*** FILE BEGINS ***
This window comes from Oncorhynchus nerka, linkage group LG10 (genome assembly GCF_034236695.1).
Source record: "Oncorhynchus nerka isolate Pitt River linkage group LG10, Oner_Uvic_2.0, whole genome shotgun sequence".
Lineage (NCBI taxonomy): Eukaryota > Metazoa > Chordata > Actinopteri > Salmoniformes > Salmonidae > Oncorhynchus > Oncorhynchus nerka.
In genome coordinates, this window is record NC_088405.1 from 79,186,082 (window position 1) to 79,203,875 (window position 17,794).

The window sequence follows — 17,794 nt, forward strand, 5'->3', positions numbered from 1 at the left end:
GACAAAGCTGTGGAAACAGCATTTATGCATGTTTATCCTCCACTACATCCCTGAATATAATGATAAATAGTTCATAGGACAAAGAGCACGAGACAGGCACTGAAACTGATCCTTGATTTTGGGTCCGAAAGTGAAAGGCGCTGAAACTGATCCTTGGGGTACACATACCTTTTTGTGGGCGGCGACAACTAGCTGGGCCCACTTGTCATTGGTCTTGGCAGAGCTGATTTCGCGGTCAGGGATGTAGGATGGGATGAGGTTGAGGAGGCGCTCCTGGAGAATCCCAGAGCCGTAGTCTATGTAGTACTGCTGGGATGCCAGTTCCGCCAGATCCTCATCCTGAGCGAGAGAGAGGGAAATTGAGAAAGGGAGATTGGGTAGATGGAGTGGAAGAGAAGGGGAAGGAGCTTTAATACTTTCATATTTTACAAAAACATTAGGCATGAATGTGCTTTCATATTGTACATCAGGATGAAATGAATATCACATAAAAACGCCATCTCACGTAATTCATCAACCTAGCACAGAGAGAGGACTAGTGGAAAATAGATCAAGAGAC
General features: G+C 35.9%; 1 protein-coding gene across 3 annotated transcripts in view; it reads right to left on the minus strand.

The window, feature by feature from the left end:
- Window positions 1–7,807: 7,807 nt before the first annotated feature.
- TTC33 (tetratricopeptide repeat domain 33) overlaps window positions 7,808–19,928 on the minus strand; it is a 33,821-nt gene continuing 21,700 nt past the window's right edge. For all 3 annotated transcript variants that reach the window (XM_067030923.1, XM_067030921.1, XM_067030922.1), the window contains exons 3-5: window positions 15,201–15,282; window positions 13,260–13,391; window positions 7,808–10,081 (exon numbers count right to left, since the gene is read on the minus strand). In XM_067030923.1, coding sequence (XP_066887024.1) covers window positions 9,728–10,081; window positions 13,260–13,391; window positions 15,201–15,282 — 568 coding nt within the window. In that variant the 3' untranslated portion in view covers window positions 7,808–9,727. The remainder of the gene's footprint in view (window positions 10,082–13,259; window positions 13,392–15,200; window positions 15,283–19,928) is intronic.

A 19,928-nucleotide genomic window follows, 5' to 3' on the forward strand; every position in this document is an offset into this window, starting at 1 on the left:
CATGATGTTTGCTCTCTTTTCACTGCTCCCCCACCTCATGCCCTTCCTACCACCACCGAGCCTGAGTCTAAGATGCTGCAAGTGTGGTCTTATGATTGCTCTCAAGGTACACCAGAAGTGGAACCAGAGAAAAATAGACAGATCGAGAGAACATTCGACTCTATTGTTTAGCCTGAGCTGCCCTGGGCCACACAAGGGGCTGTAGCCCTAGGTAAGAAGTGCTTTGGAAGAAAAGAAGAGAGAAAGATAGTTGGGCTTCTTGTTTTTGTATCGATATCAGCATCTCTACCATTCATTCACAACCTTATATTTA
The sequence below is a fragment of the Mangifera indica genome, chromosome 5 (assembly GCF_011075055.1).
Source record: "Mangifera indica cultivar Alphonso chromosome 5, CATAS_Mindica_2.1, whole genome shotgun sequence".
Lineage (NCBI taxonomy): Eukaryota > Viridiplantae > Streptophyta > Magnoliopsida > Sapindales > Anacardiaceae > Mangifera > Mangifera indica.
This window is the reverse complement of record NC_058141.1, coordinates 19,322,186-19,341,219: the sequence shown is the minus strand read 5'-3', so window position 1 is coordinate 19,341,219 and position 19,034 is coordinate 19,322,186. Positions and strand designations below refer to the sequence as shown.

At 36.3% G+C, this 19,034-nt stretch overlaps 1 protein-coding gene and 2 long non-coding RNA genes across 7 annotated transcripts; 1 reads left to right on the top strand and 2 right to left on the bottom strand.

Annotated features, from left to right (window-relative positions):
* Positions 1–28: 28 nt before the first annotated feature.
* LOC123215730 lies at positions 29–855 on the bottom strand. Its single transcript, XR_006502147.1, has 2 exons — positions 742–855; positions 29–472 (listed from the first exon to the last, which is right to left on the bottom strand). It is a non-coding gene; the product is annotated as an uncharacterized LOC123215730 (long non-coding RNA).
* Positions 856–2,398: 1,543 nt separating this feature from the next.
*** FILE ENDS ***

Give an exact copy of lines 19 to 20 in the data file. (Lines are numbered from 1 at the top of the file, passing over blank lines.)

* Positions 1–28: 28 nt before the first annotated feature.
* LOC123215730 lies at positions 29–855 on the bottom strand. Its single transcript, XR_006502147.1, has 2 exons — positions 742–855; positions 29–472 (listed from the first exon to the last, which is right to left on the bottom strand). It is a non-coding gene; the product is annotated as an uncharacterized LOC123215730 (long non-coding RNA).